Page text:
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China, a History


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Bee Cha
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« Reply #60 on: September 02, 2007, 01:01:27 am »

Shang Yang's reforms in Qin

Around 359 BC, Shang Yang (商鞅), a minister of the State of Qin, initiated a series of reforms that transformed Qin from a backward state into one that surpasses the other six states. It is generally regarded that this is the point where Qin started to become the most dominant state in China.


Ascension of the Kingdoms

In 334 BC, the rulers of Wei and Qi agreed to recognize each other as Kings (王), formalizing the independence of the states and the powerlessness of the Zhou throne since the beginning of the Eastern Zhou Dynasty. The King of Wei and the King of Qi joined the ranks of the King of Chu, whose predecessors had been Kings since the Spring and Autumn Period. From this point on, all the other states eventually declare their Kingship, signifying the beginning of the end of the Zhou Dynasty.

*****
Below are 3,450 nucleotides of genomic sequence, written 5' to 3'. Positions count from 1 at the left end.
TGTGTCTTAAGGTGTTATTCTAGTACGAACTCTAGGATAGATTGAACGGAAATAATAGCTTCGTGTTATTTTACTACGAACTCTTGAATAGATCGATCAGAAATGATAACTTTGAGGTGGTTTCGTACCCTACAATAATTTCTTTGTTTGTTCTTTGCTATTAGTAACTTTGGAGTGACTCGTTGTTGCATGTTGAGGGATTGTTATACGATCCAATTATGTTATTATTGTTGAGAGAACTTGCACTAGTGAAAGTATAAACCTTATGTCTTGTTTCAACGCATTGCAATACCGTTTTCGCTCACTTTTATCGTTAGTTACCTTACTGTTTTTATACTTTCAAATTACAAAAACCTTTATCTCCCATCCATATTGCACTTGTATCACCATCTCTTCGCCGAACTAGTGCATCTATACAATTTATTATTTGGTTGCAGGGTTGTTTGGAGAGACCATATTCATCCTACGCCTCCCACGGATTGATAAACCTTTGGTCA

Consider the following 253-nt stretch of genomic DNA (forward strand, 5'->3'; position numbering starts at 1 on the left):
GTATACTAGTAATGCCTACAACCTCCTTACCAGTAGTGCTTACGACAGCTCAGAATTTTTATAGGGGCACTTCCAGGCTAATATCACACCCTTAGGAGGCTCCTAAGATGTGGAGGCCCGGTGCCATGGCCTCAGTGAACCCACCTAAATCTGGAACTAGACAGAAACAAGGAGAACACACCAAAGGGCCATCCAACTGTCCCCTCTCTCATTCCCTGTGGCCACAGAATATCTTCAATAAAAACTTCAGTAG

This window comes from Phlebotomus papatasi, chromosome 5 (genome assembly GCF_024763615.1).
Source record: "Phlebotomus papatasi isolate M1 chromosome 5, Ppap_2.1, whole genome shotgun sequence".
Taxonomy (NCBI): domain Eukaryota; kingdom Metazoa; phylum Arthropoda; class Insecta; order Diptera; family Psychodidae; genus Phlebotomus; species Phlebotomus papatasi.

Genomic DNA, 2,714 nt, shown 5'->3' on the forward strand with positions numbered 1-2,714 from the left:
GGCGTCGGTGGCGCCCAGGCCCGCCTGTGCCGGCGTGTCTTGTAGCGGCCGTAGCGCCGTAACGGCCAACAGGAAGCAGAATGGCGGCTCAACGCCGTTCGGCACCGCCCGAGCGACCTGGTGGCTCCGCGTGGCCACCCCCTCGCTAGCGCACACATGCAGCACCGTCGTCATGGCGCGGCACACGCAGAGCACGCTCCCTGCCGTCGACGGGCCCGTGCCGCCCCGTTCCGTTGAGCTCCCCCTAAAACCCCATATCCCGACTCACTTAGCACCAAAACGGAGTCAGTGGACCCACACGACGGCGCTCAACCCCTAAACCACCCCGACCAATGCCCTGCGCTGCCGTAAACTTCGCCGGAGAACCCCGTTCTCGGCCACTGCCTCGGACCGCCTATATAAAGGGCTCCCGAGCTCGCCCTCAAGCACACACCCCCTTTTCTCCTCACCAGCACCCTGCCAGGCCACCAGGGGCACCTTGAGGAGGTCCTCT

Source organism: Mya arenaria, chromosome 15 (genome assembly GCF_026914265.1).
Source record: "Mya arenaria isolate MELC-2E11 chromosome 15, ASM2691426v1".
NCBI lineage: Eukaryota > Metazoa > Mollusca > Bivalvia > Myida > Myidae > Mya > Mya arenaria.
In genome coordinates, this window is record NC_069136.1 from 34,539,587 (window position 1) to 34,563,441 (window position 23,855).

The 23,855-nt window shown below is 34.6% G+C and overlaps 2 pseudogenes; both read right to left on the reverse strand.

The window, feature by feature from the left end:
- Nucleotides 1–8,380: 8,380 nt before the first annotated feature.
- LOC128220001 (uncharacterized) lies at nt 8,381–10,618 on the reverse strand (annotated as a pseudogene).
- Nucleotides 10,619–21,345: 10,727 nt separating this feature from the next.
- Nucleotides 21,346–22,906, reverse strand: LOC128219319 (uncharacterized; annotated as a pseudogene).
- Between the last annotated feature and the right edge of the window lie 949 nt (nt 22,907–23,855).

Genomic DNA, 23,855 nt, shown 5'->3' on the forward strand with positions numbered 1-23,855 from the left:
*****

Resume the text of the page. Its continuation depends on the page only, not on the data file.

In 325 BC, the ruler of Qin declared himself as King.

In 323 BC, the rulers of Han and Yan declared themselves as King.

In 318 BC, the ruler of Song, a relatively minor state, declared himself as King.

The ruler of Zhao held out until around 299 BC, and was the last to declare himself as King.

Chu expansion and defeats

Early in the Warring States Period, Chu was one of the strongest states in China. The state rose to a new level of power around 389 BC when the King of Chu named the famous reformer Wu Qi (吳起) to be his prime minister.

Chu rose to its peak in 334 BC when it gained vast amounts of territory. The series of events leading up to this began when Yue (越) prepared to attack Qi. The King of Qi sent an emissary who persuaded the King of Yue to attack Chu instead. Yue initiated a large scale attack at Chu, but was devastatingly defeated by Chu's counter-attack. Chu then proceeded to conquer the State of Yue. This campaign expanded the Chu's borders to the coasts of the Pacific Ocean.

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